Corporate America Gets Down

As the economy soars and millennium looms, corporate parties swing.
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Diana Ross. Mirrored disco balls. Stevie Wonder and Kool and the Gang.

Is this 1977? No, it's corporate America 1999.

Bolstered by the booming economy and inspired by the coming of the new millennium, many companies are going all out this year to throw extravagant holiday parties.

"There's no question; people are really gearing up for this year," says Robert Swire, co-owner of

It's Your Party

, a full-service party-planning company in Boca Raton, Fla. "The economy at this point is really good and people want to have a good time."

Many firms are sparing no expense to make their employees feel valuable in this tight labor market. "Companies want four- or five-course dinners, whereas a normal dinner is usually three courses," says Jennie Emil, director of catering at

Windows on the World

, a restaurant on the 107th floor of the World Trade Center in Manhattan.

Of course, not all companies are splurging wildly in the spirit of the holidays. According to a recent

American Express

(AXP) - Get Report

survey, 68% of the almost 800 small businesses polled said they would not be holding holiday parties this year. When asked why, most respondents said they just don't have them. But for those companies that do indulge, as rages the bull market, so do the parties.

Even normally button-down accountants are wallowing in end-of-the-millennium decadence. Accounting firm

PricewaterhouseCoopers

decided to get down this year with an exclusive concert at Madison Square Garden with Diana Ross on Dec. 14. PricewaterhouseCoopers spokesman Steven Silber estimates the cost of this party at around $500,000, or about $50 an employee. Employees were also given $15 vouchers to use at the concession stands.

Madison Square Garden was also the scene of American Express' Dec. 13 holiday party with Stevie Wonder, Kool and the Gang and

Sheryl Crow

. Various food stations around the arena offered food from different countries, such as Italy and China, as servers circulated with hors d'oeuvres. Although the company declined to comment on cost, American Express spokeswoman Bet Franzone says the concert attended by 7,000 New York-based employees, advisers and retirees was also to commemorate the company's 150th anniversary next year.

And while it might seem pricey and perhaps just a little too flamboyant to book a diva like Miss Ross to serenade employees, these companies take it in stride. "That's probably fairly typical of what companies of our size and our employee base spend on employees in whatever fashion at Christmastime. It's just on the more creative and novel side," he says. The concert was actually less expensive than the firm's holiday celebration last year, Silber says, when smaller parties were held at different venues around the New York metro area.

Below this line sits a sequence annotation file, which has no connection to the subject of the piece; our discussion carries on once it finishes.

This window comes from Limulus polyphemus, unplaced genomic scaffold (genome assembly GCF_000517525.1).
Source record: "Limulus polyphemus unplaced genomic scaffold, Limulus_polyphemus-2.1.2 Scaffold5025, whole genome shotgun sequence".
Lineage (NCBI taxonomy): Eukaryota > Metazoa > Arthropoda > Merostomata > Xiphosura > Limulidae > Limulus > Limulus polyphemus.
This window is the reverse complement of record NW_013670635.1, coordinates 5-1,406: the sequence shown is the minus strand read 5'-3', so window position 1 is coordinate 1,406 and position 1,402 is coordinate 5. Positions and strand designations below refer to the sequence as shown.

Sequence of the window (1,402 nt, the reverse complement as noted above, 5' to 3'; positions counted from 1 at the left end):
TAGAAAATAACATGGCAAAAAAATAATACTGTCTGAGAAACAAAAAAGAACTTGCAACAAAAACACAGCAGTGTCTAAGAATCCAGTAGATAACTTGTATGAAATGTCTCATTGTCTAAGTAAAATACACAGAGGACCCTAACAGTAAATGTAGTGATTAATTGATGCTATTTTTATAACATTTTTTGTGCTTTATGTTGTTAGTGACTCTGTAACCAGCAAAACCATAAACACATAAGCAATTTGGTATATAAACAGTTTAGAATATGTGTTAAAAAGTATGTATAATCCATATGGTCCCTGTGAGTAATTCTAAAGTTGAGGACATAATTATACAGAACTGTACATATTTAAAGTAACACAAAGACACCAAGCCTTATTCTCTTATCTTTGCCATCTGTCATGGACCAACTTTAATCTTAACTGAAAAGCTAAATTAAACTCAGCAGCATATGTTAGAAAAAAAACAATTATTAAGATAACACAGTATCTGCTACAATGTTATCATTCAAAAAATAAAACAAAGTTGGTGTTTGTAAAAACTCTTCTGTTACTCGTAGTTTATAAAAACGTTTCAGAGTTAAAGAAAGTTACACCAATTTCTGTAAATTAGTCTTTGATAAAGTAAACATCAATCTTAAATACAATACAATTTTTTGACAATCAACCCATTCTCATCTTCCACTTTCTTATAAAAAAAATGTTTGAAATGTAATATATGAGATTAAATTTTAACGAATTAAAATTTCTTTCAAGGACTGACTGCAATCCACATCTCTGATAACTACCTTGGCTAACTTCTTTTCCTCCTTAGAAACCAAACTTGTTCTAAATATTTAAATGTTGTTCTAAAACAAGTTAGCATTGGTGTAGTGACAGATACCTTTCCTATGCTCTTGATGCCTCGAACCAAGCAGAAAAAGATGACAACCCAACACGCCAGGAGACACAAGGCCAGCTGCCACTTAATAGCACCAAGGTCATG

The explosive growth of new media is helping make for a merry Christmas for

Invision Media Communications

employees. "Because of the economy, we can throw this kind of party and not worry about the incidentals," says President Jeffrey Shachtman.

"This kind of party," in view of the millennium, is a theme event looking back over the century. Each room of the company's spacious offices is decorated in the style of a different decade. The main party room pays tribute to the 1970s and Studio 54, complete with disco ball and a lock of

John Travolta's

hair in a glass case. (Shachtman concedes the strands aren't really from the long-collared one.)

The 1960s-era bathroom blooms with stalls painted with Day-Glo flowers as partygoers stand admiring a giant Day-Glo American flag painted on one wall, their smiles white from the neon lighting. A buffet, champagne bar, martini bar (in addition to a regular bar), DJ and a hot-air balloon floating above the building to help guests spot the location, rings up at about $35,000. The company makes CD-ROMs and 3-D computer graphics for clients such as

Panasonic

,

Fuji

and

Mercedes Benz

.

Another beneficiary of the technology explosion, Irvine, Calif.-based

Quest Software

celebrates its good fortune at the holidays by sending almost every employee away for a weekend celebration for two. About 900 people visited

The Four Seasons

in Carlsbad, Calif., this year on the company's largesse. Even though the employee roster exploded from the 10 it had when it started the holiday tradition in 1987 to the current 600, Quest founder and President David Doyle says the firm will keep providing the trips as long as business is good.

But is there a payoff to spending more than $200,000 on a holiday party, as Quest did last year when it sent its employees to the luxurious

Bellagio

hotel in Las Vegas? Definitely, says Doyle.

"It's a big morale booster," he says. "The glow lasts for some time after."

For the most part, attendees seem to like them. Jim Colarusso, an employee of executive search firm

Michael King Associates

, regularly attends the holiday shindigs for investment house

First Republic Group

. This year, the black-tie party with dinner, drinks and dancing at the

Grand Havana Room

restaurant in Manhattan included a play casino room complete with roulette wheel, craps and black jack tables. "That made the evening," says Colarusso (who is the brother of

TSC

associate editor Dan Colarusso). And the parties in general "give people a chance to see the other side of the broker in the boardroom or the trader at the desk," he adds. "There's a bit of glamour to it."

At the parties of accounting firm

KPMG

, the big tubs of shrimp and the DJ conspire to create a mood, says an accountant who usually attends them. "It's like going to a giant wedding." And the opportunity to meet spouses and socialize is a good release valve "when people are working like crazy. It's a good excuse for the whole firm to be out at 4:30 a.m. at a party."